Americans shouldn’t buy it. A government option will inevitably become subject to politics and special interests. Lawmakers will be tempted to grant the government plan unfair advantages over its private counterparts, including giving it authority to pay doctors and hospitals less than their costs of providing care — as Medicare and Medicaid do today.

This would push more costs onto private payers. Medicare, for example, underpays health providers by about 20 percent. Medicaid pays them even less, sometimes pennies on the dollar. Doctors and hospitals have to make up that difference somewhere, so they charge higher rates to everyone else. This “cost shifting” inflates insurance premiums by about $1,700 a year for a family.

A public plan would only make this worse. As prices go up, individuals and employers would have little choice but to drop their private policies and enroll in the government plan. According to an estimate from the Lewin Group, as many as 119 million Americans would shift from private insurance to a public option.

So much for Obama’s repeated promises that Americans wouldn’t have to change their plans if they were satisfied.

Grace-Marie Turner is president of the Galen Institute, a nonprofit research organization focusing on patient-centered solutions to health reform. She can be reached at P.O. Box 320010, Alexandria, VA 22320, or at turner@galen.org.

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Published in The Examiner, July 9, 2009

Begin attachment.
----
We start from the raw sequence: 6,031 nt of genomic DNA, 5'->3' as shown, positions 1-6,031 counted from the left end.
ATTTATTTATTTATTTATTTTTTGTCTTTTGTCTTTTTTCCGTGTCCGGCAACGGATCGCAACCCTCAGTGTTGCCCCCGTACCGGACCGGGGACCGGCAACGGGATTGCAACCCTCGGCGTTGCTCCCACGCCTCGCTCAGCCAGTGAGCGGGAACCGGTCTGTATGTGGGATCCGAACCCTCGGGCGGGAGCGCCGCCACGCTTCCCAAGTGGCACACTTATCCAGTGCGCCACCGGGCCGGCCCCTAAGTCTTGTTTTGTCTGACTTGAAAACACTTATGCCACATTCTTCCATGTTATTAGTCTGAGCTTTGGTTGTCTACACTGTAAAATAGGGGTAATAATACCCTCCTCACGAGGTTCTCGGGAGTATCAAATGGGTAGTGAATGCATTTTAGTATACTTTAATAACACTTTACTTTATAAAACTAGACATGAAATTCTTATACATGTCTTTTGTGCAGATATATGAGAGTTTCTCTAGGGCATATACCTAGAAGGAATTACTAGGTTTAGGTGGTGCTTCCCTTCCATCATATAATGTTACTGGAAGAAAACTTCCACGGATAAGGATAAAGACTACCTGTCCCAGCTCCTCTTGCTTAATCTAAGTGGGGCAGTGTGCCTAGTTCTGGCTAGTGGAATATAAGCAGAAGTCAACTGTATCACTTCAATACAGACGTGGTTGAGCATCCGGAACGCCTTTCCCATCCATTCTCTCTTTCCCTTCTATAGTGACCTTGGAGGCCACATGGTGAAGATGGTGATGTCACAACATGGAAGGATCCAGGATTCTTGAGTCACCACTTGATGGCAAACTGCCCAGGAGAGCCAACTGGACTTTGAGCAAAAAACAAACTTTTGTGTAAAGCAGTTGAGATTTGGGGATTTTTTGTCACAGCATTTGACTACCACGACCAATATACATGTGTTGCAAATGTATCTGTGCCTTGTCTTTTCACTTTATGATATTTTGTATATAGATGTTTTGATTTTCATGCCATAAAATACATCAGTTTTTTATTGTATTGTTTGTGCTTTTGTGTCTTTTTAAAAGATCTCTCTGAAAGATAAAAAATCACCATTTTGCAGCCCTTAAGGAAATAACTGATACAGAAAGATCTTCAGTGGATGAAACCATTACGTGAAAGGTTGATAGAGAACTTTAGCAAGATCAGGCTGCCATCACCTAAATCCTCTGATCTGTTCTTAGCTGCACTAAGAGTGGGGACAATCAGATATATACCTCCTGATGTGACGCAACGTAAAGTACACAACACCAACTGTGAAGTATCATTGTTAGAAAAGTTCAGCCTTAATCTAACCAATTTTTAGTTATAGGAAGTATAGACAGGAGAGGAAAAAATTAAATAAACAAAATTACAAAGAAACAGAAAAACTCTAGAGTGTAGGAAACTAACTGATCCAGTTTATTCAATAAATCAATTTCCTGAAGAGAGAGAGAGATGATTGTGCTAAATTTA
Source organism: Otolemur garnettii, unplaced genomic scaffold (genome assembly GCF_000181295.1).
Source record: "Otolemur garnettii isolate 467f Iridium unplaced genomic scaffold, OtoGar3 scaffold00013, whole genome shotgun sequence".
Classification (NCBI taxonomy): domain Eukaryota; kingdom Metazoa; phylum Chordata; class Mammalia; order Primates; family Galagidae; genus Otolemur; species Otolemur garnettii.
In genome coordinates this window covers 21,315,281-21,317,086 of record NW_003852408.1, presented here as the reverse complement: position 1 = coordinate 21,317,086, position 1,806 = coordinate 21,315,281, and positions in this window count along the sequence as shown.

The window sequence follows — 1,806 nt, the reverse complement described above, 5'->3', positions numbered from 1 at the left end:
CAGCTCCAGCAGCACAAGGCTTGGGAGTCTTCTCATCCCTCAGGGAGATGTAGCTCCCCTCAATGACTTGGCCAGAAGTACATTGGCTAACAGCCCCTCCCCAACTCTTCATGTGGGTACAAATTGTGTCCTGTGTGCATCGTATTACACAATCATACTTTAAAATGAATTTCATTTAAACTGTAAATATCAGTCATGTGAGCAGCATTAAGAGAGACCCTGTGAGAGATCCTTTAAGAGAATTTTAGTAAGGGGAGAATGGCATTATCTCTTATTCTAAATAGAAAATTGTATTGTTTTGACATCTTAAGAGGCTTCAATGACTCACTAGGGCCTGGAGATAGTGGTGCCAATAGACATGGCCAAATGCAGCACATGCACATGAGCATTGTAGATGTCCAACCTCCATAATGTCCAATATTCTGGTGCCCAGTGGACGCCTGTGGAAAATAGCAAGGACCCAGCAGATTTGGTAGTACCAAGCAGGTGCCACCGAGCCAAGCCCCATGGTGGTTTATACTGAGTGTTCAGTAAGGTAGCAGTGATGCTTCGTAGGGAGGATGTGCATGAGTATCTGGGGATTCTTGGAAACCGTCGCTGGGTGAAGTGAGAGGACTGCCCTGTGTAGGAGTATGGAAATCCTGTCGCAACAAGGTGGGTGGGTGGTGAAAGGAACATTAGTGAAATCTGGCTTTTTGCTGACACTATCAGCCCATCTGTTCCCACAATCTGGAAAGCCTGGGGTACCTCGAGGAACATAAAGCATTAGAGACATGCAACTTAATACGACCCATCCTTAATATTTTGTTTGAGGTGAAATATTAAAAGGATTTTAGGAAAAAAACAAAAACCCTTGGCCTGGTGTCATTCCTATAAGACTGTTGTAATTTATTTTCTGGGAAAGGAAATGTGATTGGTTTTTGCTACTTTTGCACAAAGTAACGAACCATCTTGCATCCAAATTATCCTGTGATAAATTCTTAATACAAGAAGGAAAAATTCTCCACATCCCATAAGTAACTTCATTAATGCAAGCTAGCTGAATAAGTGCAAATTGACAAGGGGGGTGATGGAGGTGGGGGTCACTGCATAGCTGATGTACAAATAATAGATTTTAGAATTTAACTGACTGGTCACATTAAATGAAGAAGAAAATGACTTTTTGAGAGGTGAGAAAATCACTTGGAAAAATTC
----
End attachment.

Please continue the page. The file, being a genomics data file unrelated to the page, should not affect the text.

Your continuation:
President Barack Obama has warned of “lost jobs, lower take-home pay, shuttered businesses and a lower standard of living for all Americans” if we don’t act immediately to overhaul America’s health sector.

Sounds scary. But even scarier are the proposals that he and other congressional leaders have put forward and what would happen to health care for the American people if they were implemented. Here are the six worst:

1 A mandate that individuals purchase insurance. Many lawmakers have suggested that we can control health spending only if the government requires every American to have insurance. But that means that government will decide what kind of health insurance we must have, how much we must pay, and what fines and penalties we will face if we don’t comply. And there would have to be an endless ocean of taxpayer subsidies to make the insurance “affordable.”

2 A “pay-or-play” mandate for employers. Employers would be forced to either pick up a substantial part of their employees’ insurance premiums or pay a tax. As businesses absorb this blow, jobs will disappear and workers will face lower wages.

3 A uniform, government-defined benefits package. Rather than letting individuals pick plans based on their own needs, the Obama proposal would require insurers to offer a minimum benefits package. Congress will soon see every special interest group — from alcohol-abuse counselors to chiropractors and acupuncturists — lining up on Capitol Hill lobbying to have its service included in the “minimum” package. Such mandated benefits at the state level have pushed up the costs of health insurance for people unable to afford Cadillac plans. Today, nearly 2,000 of these benefit mandates have been enacted in the states, and the Council for Affordable Health Insurance estimates that they drive up the cost of insurance by as much as 50 percent.